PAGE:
The claim of improper cross-examination concerns the cross-examination of Geneva Jamerson who testified that in the afternoon of March 7, 1954, she saw a red pickup truck with bedroom furniture on it and heard one of the men ask the man, at whose house she was visiting, if he wanted to buy some furniture. On cross-examination, she was asked if Leonard Huff ever worked in defendant's brother's tavern. An objection on the ground that Huff was not a witness was overruled and the witness said Huff did work there. She was then asked if she was the girl friend of Leonard Huff, but when an objection was made the question was not answered. Defendant's contention is that this was an irrelevant collateral matter which "did not in any way show the attitude of this witness on the merits of the case or toward the defendant." Cross-examination to show motive, interest or animus of a witness may be permitted and, as defendant says in his brief "the latitude of cross-examination in a criminal proceeding rests to a very large extent within the discretion of the trial court." See State v. Decker, 161 Mo.App. 396, 143 S.W. 544; State v. Ryland, 324 Mo. 714, 25 S.W.2d 109, 111; State v. Albritton, 328 Mo. 349, 40 S.W.2d 676, 680; State v. Walker, Mo.App., 110 S.W.2d 780, 783. Certainly, since no answer to this question was required and defendant requested no other action, we must hold there was no reversible error on the part of the Court.

Concerning the claim of improper argument by the prosecuting attorney, as to the first four objections in the record (which are the only objections included in the motion for new trial), the record shows only the objection made and the statement of the Court to the jury in each instance to the effect that they must be guided by the evidence and not by argument of counsel. The record does not show what was said by the prosecuting attorney. Defendant alleges in his motion for new trial the purported substance of the prosecuting attorney's remarks, which he says were not supported by any evidence and were prejudicial, inflammatory and improper. However, we have many times held that such statements in an unverified motion for new trial do not prove themselves and that nothing is presented for appellate review in this situation. State v. Crocker, Mo. Sup., 275 S.W.2d 293, 297; State v. Mayberry, Mo.Sup., 272 S.W.2d 236, 242; State v. Gerberding, Mo.Sup., 272 S.W.2d 230, 235; State v. Gaddy, Mo.Sup., 261 S.W.2d 65, 68; State v. Burks, Mo.Sup., 257 S.W.2d 919, 921; State v. O'Brien, Mo.Sup., 252 S.W.2d 357, 360; State v. Henderson, 356 Mo. 1072, 204 S.W.2d 774, 780; State v. Tyson, 363 Mo. 1242, 258 S.W.2d 651 and cases cited. The record does show certain isolated remarks of the prosecuting attorney made subsequent to the first four objections (included in the motion for new trial); but none of these latter instances are alleged as error in the motion for new trial. Therefore, they are not before us for review.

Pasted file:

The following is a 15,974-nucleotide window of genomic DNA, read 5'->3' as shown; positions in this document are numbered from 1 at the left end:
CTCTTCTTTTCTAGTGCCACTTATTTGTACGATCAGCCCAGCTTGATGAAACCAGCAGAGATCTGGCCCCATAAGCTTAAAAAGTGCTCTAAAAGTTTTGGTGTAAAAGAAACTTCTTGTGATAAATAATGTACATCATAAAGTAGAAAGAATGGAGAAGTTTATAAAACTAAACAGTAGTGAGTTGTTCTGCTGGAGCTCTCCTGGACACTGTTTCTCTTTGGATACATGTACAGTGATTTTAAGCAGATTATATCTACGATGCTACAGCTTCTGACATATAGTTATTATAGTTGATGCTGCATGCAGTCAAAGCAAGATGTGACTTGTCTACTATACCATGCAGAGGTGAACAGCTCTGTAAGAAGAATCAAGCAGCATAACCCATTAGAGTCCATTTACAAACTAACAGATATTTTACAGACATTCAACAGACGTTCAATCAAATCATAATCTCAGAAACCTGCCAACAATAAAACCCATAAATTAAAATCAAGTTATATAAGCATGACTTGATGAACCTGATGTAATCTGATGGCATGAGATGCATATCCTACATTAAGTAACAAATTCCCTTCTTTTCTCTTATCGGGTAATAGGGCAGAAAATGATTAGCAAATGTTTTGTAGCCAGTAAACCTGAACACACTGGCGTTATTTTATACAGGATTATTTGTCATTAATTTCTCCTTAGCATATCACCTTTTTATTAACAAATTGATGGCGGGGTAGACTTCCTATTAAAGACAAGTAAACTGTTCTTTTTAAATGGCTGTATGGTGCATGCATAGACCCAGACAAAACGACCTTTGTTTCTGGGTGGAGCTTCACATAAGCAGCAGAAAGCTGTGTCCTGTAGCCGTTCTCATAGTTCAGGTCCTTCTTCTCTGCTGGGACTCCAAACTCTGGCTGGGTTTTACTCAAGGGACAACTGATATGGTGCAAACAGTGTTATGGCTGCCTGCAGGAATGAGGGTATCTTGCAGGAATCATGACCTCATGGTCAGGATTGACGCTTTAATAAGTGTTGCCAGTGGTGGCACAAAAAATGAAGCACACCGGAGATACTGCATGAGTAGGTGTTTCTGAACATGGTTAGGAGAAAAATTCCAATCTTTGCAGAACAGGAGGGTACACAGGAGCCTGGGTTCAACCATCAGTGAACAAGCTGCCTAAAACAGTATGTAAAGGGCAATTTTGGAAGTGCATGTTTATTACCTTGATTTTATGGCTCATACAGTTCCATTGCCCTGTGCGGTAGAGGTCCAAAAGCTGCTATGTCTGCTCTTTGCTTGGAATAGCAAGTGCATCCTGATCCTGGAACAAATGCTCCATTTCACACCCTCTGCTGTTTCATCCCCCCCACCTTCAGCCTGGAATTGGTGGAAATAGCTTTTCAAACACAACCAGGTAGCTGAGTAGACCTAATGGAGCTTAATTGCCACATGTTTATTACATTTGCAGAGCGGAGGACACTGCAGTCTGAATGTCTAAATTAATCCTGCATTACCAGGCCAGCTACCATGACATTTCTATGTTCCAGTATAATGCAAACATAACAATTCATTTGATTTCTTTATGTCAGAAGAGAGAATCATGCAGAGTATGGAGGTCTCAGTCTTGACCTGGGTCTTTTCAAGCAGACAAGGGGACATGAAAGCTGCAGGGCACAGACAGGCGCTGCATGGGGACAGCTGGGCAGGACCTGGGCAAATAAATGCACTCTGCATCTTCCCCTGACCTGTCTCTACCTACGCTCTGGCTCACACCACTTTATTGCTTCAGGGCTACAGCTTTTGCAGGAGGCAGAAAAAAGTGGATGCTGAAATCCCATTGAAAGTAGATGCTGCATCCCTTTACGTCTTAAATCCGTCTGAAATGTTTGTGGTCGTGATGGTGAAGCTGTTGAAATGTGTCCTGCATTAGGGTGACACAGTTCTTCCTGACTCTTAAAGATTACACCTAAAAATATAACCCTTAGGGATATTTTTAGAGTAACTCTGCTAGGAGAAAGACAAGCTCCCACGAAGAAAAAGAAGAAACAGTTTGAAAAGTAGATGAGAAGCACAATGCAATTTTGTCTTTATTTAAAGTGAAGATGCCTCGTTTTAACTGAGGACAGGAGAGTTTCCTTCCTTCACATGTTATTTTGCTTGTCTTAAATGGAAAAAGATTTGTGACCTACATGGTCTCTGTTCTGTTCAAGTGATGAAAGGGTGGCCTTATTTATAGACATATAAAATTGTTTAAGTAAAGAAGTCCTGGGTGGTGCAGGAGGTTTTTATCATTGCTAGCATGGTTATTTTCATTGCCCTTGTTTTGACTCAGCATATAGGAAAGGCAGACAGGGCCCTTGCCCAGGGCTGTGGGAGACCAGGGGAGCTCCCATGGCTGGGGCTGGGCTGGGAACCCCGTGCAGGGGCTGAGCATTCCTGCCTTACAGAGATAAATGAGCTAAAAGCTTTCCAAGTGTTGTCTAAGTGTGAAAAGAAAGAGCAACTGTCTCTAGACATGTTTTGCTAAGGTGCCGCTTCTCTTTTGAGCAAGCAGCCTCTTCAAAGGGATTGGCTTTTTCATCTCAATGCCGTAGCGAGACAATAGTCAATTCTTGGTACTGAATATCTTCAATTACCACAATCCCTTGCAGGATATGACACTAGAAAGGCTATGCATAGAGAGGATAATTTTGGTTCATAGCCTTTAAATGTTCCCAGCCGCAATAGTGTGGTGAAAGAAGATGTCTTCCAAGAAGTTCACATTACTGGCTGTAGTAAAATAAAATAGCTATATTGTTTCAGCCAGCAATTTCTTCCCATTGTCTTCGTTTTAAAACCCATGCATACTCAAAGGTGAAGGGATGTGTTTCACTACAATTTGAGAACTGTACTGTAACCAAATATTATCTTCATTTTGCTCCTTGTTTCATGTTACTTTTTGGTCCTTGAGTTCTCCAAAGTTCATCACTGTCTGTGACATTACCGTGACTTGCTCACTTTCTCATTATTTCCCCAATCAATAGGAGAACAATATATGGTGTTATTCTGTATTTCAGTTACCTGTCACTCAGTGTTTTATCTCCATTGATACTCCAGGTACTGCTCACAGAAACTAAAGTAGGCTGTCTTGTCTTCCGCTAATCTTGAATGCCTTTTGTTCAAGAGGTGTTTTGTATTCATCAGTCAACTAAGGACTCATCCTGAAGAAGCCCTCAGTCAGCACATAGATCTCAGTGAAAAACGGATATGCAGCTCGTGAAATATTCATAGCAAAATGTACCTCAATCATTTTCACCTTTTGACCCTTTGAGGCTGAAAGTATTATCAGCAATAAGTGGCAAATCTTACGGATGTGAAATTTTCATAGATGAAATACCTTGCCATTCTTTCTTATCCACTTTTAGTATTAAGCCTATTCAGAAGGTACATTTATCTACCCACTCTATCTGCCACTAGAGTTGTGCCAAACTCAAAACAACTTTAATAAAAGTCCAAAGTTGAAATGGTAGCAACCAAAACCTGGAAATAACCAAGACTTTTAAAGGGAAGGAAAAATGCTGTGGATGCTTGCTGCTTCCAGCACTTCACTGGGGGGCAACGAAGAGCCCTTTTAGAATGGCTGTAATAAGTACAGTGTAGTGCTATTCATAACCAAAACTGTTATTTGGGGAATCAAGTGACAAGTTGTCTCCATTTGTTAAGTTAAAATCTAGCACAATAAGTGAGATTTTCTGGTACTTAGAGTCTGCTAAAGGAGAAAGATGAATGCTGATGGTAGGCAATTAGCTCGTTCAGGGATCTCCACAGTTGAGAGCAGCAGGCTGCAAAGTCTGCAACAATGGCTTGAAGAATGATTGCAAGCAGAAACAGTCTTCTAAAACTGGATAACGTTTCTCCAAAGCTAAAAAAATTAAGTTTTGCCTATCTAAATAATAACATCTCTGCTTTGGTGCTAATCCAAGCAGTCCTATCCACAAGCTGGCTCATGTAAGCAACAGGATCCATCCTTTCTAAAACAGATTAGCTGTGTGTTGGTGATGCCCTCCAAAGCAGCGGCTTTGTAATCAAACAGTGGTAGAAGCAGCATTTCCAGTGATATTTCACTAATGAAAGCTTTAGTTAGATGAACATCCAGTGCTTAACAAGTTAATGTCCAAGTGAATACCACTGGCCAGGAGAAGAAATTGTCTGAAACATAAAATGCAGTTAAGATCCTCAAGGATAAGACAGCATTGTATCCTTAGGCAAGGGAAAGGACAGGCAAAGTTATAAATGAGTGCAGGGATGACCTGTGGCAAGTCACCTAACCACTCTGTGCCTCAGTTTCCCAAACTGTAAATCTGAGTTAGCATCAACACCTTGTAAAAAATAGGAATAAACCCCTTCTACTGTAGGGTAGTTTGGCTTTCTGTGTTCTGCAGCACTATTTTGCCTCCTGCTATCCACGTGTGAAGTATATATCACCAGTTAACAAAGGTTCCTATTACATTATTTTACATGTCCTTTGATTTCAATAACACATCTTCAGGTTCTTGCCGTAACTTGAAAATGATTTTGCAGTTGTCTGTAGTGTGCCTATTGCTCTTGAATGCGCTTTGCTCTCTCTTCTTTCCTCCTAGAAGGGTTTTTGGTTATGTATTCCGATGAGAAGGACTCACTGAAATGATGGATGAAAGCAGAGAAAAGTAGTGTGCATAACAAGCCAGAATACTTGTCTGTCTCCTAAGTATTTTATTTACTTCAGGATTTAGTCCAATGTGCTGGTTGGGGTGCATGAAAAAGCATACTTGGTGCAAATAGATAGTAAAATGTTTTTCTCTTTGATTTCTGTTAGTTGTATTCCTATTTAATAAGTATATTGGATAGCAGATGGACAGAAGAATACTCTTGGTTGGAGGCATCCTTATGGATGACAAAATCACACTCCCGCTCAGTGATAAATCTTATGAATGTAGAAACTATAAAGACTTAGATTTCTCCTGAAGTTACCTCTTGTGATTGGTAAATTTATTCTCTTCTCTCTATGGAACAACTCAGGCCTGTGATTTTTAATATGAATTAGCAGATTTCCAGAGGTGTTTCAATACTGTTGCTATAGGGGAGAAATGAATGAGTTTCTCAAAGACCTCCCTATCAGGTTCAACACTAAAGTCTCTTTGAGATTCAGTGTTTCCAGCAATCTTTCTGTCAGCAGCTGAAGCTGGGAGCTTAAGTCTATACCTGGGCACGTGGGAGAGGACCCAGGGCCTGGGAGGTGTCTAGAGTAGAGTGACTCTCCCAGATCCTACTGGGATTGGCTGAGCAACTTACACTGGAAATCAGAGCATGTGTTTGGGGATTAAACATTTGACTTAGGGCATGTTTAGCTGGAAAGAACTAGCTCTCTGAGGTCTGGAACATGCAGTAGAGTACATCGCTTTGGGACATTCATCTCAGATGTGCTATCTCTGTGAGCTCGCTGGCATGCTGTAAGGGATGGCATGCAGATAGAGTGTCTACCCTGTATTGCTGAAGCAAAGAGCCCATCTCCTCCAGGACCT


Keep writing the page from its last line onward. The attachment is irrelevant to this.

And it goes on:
We have examined the record and find no error respecting the sufficiency of the information, verdict, judgment and sentence.

The judgment is affirmed.

All concur.